"When I medicate, I can wake up and don’t feel like killing myself in the morning," said cannabis advocate John Concepcion as he addressed Governor Lou Leon Guerrero, Acting Lt. Gov. Tina Muna Barnes, and others in attendance at an open community meeting regarding Bill 32-35.
As it happened, Bill 32-35, titled the Guam Cannabis Industry Act of 2019, was about to be passed on a vote of 8-7 at the legislature in Hagatna as the community meeting at which Concepcion spoke proceeded.
The bill introduced by Sen. Clynt Ridgell, would allow the recreational use of marijuana by persons 21 years of age or older and authorize its production and sale, provided it is regulated for public health, welfare, safety and taxation purposes.
Like Concepcion many citizens have either an opinion, experience or outlook regarding marijuana use. As such, and with legislation that can drastically alter the legality and prevalence of marijuana consumption pending her signature, Gov. Leon Guerrero opened up a meeting room in Adelup for citizens on both sides to voice their thoughts on the matter.
Those in opposition were largely man’amko and these senior citizens were equipped with anecdotes about the alleged “gateway effect” of marijuana, leading to the use of harder drugs. Negative impacts on a community were cited from observations of Chicago, Seattle, Colorado, California and Vancouver, Canada. The resounding themes were the gateway nature and the effects that passing this bill could have on children.
"I have a brother who recently just passed away due to hardcore drug use but he started by using marijuana," said Vanessa Oshiro. "I know I'm not the only one with a story like this. For those who are here and support marijuana use and claim that it isn't a gateway there are people like myself and others who have lived it and can tell you it is a gateway, maybe not for everyone but for some."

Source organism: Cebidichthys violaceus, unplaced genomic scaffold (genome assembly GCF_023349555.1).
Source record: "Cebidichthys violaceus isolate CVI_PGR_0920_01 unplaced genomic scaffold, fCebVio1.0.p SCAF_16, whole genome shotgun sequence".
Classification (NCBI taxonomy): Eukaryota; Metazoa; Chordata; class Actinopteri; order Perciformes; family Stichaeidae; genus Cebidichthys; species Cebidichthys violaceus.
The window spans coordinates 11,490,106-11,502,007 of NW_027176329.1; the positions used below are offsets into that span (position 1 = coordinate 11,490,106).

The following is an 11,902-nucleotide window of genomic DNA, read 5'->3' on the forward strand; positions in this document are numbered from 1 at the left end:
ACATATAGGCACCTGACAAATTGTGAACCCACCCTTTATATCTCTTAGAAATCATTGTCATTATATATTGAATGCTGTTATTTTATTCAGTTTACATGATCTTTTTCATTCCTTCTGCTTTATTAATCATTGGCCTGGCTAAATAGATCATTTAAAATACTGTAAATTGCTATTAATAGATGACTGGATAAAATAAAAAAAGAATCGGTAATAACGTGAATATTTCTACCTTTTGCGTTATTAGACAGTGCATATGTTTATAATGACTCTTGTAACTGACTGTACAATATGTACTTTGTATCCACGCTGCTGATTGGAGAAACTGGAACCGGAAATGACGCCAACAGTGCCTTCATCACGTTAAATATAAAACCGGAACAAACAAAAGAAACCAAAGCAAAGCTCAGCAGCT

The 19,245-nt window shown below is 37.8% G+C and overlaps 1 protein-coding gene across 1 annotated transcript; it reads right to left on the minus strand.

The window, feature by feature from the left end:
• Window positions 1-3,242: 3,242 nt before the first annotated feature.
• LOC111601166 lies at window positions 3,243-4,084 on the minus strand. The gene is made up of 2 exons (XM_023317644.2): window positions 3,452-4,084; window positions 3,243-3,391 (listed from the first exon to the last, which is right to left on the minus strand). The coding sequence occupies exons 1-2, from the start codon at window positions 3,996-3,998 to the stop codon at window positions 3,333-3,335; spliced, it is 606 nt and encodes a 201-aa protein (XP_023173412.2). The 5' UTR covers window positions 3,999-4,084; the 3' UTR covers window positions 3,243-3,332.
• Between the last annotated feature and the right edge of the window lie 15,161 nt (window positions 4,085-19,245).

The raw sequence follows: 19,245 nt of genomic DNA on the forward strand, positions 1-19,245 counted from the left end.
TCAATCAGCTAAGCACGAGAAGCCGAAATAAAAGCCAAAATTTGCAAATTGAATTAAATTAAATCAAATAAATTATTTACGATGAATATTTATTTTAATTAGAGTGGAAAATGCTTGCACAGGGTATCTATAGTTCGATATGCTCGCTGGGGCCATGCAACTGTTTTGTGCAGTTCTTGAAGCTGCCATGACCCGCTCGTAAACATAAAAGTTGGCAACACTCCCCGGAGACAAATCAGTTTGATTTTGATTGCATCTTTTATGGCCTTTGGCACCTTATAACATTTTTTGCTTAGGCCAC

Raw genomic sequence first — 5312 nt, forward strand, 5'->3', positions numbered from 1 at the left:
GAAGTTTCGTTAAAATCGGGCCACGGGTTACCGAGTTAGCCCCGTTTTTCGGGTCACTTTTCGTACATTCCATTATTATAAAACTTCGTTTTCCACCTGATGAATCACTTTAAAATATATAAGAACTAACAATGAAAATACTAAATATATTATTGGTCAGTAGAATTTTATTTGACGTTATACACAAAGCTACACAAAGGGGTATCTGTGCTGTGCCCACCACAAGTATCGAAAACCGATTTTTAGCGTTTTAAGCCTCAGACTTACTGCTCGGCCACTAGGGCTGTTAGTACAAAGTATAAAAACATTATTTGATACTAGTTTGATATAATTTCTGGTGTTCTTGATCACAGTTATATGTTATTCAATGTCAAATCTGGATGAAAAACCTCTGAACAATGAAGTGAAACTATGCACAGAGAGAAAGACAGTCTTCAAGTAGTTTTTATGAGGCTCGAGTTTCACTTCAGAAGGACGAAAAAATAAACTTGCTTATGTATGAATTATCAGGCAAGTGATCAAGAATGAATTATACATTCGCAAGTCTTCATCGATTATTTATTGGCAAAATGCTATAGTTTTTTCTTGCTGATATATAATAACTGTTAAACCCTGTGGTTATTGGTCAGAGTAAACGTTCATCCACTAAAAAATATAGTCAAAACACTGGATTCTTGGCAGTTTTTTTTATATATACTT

For Belinda Snyder, a former teacher, the health and wellness of Guam's youth was at the forefront of her opposition. "Not only does it hinder the behavior or children but it also hinders the cognitive development and development of the brain," said Snyder, who claimed that marijuana was prohibited by the Guam Organic Act.
For years on Guam medical marijuana has been legal, but due to lack of an appropriate lab to certify the drug for sale, the initiation of cannabis based treatment has yet to begin.
After their allotted time, opponents of the bill yielded the ear of the governor to the next group. However a number of them waited in the audience to hear the points that would be presented. While proponents of the bill were outnumbered, they were not unheard. Supporters of Bill 32-35 were organized and succinct, delivering emotionally charged testimonies highlighting the pain and suffering that could potentially be avoided or treated with regulated and responsible marijuana usage.
"When I separated from the military this is what was prescribed to me," Concepcion said as he showed a sign that had multiple pill bottles, "Most of these medications have side effects of depression and other things. When I was medicating with these I couldn't talk to my kids. I would snap at them. When I medicate with marijuana I don't feel depression, I can talk to my kids."
Others used a factual approach. "Right now the cannabis industry is thriving, it is a multi-million dollar industry that is being operated in the black market," said William Parkinson speaking in favor of Bill 32-35. "88,000 died last year from over dosing on alcohol, 480,000 died from cigarettes. The number of those who died from overdosing on cannabis was zero."
April 10 looms as the deadline for the governor's decision. "I thank you all for your input. Now I will do my due diligence to make the best decision," said Gov. Leon Guerrero, "I haven't read the bill entirely yet, but I told my legal team that I don't want to hear from them. I want to read it for myself and make the decision based on good information."